30 years of inequalities.
Family planning centers in Italy
The absence of a national strategy to provide widespread access to information and high-quality services in Italy results in the extremely low ranking of the country on all of the indicators monitored by the European Barometer of Women’s Access to Modern Contraceptive Choice
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The European Barometer of Women’s Access to Modern Contraceptive Choice 2015 highlights important limitations in the current status of sexual and reproductive health and rights (SRHR) in Italy. The absence of a national strategy to provide widespread access to information and high-quality services results in the extremely low ranking of Italy on all of the indicators monitored by the Barometer and considered as policy benchmarks. Figure 1 shows that Italy is in the bottom third of the 15 countries considered in the report, scoring considerably lower than other Southern European countries.
Figure 1. Overall ranking of countries according to all policy benchmarks
Source: Barometer of Women’s Access to Modern Contraceptive Choice 2015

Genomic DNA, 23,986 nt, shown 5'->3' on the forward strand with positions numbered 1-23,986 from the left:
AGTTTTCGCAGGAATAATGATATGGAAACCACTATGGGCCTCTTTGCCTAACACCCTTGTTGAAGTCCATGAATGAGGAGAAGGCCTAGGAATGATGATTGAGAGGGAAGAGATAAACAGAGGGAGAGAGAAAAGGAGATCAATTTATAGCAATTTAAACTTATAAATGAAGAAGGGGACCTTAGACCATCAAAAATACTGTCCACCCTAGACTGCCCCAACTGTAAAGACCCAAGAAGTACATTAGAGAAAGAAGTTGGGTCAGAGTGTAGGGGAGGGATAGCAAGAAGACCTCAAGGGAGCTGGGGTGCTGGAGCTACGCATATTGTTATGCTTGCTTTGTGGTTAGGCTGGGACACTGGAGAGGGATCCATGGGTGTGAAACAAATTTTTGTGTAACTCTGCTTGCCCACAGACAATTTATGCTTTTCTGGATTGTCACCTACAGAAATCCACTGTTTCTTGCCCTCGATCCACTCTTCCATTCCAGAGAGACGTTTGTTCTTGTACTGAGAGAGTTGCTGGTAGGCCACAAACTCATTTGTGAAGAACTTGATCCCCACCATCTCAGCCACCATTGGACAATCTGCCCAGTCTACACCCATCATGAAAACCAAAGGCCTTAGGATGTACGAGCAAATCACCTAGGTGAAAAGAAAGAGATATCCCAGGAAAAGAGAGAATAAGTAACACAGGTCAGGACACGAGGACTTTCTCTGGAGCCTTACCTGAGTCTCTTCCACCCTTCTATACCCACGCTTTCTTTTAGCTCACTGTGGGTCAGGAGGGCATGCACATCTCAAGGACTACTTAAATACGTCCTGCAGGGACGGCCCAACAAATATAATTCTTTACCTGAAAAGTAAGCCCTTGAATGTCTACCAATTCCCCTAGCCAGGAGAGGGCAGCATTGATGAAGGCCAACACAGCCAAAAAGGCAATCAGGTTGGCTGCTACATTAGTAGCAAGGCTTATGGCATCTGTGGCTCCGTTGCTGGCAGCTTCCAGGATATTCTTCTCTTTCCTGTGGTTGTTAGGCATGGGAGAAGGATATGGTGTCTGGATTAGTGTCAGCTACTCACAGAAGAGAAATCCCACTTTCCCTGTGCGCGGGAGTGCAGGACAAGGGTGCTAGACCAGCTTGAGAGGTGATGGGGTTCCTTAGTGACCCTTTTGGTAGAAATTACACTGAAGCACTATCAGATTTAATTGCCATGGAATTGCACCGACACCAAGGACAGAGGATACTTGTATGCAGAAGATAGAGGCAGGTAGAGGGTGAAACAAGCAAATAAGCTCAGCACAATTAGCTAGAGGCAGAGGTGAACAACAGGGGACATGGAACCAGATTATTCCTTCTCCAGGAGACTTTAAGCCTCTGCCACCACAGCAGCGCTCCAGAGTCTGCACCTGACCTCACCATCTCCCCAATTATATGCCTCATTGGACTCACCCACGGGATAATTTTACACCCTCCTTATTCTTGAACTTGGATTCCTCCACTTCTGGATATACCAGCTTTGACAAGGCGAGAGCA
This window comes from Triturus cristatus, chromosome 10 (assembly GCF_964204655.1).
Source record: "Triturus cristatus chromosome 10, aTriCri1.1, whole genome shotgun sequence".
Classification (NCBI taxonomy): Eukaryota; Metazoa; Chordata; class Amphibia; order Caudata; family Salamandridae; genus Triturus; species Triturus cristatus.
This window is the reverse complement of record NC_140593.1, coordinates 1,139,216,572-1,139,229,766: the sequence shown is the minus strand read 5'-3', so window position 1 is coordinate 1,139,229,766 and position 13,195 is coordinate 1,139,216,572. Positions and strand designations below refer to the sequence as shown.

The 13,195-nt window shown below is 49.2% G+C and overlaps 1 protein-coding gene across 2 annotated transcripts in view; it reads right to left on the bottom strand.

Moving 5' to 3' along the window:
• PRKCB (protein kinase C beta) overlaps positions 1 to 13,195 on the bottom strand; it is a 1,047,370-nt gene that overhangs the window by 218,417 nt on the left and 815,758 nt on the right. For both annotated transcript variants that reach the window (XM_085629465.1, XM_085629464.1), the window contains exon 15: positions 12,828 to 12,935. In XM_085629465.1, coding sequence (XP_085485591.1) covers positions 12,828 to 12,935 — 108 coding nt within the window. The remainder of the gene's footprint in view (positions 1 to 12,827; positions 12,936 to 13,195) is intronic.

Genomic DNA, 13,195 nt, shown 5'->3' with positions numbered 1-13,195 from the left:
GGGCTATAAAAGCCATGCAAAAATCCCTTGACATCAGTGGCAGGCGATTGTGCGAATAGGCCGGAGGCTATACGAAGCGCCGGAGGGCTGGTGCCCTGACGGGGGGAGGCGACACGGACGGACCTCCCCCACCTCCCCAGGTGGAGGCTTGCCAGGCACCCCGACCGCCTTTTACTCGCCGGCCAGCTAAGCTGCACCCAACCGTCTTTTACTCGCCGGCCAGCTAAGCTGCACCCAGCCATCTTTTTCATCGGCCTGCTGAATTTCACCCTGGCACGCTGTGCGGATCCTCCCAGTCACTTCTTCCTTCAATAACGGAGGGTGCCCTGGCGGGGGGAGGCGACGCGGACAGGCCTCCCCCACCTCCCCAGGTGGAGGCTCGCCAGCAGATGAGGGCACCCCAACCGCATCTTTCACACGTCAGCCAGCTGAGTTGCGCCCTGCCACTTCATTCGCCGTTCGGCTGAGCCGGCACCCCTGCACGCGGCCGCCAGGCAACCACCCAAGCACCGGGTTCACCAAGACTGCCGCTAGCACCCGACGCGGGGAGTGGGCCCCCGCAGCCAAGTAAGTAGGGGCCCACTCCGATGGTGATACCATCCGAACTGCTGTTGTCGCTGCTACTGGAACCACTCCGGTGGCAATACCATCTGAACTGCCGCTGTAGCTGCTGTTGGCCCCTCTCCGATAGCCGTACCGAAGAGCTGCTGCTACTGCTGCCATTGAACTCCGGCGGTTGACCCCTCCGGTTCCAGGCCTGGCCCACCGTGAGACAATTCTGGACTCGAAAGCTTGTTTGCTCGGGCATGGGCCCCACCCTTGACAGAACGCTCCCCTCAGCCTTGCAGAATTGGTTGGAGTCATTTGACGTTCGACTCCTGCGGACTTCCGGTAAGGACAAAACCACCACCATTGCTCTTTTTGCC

One crucial indicator in the report is the provision of individualized counselling and quality services. In Italy, family planning centers (consultori familiari) have been institutionalized in 1975 (Law 405) with the aim of supporting “responsible parenthood” through providing information on contraception and by protecting the health of women and their children. In 1978, Law 194 legalized abortion and conferred a central role to family planning centers as main providers of medical information and support for women who want to exercise their right to have an abortion. Family planning centers were also supposed to remain the nearest and low-threshold access service to obtain general information but also individualized counseling on contraception. The Barometer of Women’s Access to Modern Contraceptive Choice is very instructive also with respect to the availability and the quality of the services offered by the family planning centers. In Italy, family planning centers are often under-resourced and understaffed: in the words of the report “healthcare professionals lack sufficient support from the government in their daily activities in order to ensure quality care and counselling on SRHR” (p.45). As a consequence, individual counselling is rarely provided by interdisciplinary teams, which might affect the quality of the service depending on users’ needs. Moreover, few centers are directly linked to hospitals or specialized services, so that women are not always referred to specialists when appropriate. The full range of available modern contraceptives is considered in very few cases during counselling sessions. Importantly, family planning centers are not easily accessible outside the larger cities.